Speaking a bit about the production of the show, Madison said the three main "Girls" were "treated like children" and pressured into signing contracts before they could have lawyers or managers look at them. "We just didn't have any say or couldn't negotiate those at all," she said, adding that they don't get any residuals from the show now.
"Nobody was looking out for us as far as residuals and of course that was never built into our deals. Just the way we were treated and how we weren't allowed to have lawyers or agents look at our contracts, that would never fly today," she said. She also said that their "culty" relationship with Hef, as well as them not being warned there would be nudity on the show leaves her feeling like "the whole thing is gross to me" now.
While nobody is really under the impression that reality shows are 100% real, Madison did confirm producers fed -- or tried to feed -- her lines. She said a lot of the narrative producers wanted to push was her desire to marry Hef, something she didn't necessarily love.
"I kind of felt bored doing that. I felt like the show could go deeper or in other directions and they wanted the same thing over and over and over," she said, before recalling an argument with one producer who wanted her to express jealousy over some of the other women either in the mansion or auditioning to be Playmates.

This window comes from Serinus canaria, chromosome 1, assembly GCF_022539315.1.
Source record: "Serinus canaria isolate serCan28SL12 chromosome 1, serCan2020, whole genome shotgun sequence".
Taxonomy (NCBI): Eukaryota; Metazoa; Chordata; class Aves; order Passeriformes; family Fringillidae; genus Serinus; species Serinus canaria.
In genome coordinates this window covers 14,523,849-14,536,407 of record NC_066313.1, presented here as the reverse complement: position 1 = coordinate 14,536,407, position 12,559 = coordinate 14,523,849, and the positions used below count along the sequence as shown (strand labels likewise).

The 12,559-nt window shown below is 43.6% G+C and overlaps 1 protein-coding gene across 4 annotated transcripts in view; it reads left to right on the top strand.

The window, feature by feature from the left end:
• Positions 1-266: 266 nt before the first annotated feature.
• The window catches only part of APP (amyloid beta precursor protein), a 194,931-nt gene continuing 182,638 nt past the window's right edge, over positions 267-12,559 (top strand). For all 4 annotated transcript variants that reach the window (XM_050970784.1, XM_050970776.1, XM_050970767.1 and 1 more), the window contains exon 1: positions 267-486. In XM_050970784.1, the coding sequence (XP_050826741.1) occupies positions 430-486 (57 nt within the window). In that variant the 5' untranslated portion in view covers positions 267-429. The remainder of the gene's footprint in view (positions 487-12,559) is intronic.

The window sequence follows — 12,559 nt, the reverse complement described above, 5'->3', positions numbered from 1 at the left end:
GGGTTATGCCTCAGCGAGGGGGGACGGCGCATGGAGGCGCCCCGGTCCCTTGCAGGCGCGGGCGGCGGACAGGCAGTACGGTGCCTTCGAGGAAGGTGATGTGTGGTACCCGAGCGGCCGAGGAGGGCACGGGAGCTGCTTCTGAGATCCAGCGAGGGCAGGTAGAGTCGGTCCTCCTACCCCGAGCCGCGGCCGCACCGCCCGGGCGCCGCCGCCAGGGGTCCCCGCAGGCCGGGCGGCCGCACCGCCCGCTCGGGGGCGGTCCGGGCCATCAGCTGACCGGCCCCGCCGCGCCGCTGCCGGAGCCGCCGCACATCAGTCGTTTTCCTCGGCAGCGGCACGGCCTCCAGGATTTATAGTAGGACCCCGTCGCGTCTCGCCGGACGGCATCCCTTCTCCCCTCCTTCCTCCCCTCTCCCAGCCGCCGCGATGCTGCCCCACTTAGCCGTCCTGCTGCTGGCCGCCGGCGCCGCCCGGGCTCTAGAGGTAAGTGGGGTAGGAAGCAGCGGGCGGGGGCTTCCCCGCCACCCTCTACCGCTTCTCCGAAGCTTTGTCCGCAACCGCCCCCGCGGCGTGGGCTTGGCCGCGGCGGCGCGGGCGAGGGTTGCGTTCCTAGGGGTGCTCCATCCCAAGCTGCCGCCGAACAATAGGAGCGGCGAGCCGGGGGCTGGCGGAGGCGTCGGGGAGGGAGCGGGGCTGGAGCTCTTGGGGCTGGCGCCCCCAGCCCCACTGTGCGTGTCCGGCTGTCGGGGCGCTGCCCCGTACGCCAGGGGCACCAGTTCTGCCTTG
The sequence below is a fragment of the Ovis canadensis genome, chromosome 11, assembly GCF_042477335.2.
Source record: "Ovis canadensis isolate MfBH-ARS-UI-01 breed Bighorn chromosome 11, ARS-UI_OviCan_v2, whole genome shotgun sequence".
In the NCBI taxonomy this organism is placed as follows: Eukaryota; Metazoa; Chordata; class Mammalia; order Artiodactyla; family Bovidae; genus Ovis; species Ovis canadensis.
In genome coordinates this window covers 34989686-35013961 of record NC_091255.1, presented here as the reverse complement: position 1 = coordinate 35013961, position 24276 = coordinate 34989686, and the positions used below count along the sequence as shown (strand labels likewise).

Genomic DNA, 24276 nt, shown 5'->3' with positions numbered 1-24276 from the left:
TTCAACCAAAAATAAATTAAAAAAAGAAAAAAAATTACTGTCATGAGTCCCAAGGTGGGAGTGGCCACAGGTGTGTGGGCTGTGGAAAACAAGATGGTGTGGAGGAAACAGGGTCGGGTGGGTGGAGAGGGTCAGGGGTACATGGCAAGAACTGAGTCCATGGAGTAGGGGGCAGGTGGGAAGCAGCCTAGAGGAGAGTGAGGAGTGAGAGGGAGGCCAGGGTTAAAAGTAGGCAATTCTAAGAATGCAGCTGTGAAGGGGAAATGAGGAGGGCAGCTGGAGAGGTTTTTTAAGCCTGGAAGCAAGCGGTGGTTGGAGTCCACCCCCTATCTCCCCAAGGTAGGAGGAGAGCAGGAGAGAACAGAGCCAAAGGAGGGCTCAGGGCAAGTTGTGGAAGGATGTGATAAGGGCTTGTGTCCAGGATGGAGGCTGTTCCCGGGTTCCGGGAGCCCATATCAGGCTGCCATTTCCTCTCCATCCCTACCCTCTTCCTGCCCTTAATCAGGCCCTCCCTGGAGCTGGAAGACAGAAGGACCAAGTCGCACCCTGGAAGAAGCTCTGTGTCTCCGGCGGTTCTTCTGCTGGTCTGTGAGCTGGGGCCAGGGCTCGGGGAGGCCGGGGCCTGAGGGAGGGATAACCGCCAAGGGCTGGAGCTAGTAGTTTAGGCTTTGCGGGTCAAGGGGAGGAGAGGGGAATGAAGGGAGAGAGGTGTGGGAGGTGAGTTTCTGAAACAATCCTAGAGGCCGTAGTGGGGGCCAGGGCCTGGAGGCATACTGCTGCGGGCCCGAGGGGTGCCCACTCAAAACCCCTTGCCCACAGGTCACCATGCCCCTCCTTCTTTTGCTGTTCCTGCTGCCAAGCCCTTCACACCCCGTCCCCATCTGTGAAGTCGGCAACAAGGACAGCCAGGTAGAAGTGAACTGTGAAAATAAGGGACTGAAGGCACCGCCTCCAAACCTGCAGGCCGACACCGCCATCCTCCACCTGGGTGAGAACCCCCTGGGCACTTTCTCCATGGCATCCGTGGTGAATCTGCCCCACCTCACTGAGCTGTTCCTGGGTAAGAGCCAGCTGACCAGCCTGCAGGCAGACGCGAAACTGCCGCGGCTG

"I don't want to say it because I don't feel that way," she recalled telling them. "I think it was something where they were trying to make me look jealous of someone else, another girl or something and I don't care, I don't feel that way. They're like, 'Yes holly, yes you do, you do feel that way.' Who are you to try and brainwash me, gaslight me and say I do feel that when I don't?"
Holly also claimed Hef "encouraged" tension between the women as well. "Even before the show was there," she said, "he would very much create double standards and different rules for the girls and it was deigned so he could have a big ego and he could feel fought over ... it was really gross, in my opinion."
The show came to an end in 2010 and spawned four different spinoffs; "Kendra," "Kendra on Top," "Holly's World" and "Bridget's Sexiest Beaches." Looking back, Holly said she was "a little sad" when the series concluded, but she was also at a point in her relationship with Hef where she wanted out.
"At that point in my relationship with Hef, things had gotten so bad, he became over the top verbally abusive overnight and I just was panicking," she recalled, saying she came to a realization when both Kendra and Bridget left. "Where you are the only one and you're dealing with that other one person one on one, you start to see their true character. I panicked, I was like I don't care what I'm giving up, I have to get out of here. I was a little sad the fun times were leaving, but not to the point I stopped to rethink my decision."
Overall, Holly said the show was an "amazing opportunity" and gave her a lot of much-needed confidence -- enough of it to make her realize it was time to leave.
"I can look back and say, 'What the hell were you guys doing?'" she concluded. "We were treated in such a gross way that wouldn't be allowed today."
Hefner died at the age of 91 in 2019, but did speak out against a number of Madison's claims in her tell-all book in 2015. "Over the course of my life I've had more than my fair share of romantic relationships with wonderful women," he told Us Magazine at the time. "Many moved on to live happy, healthy, and productive lives, and I'm pleased to say remain dear friends today. Sadly, there are a few who have chosen to rewrite history in an attempt to stay in the spotlight. I guess, as the old saying goes: You can't win 'em all!"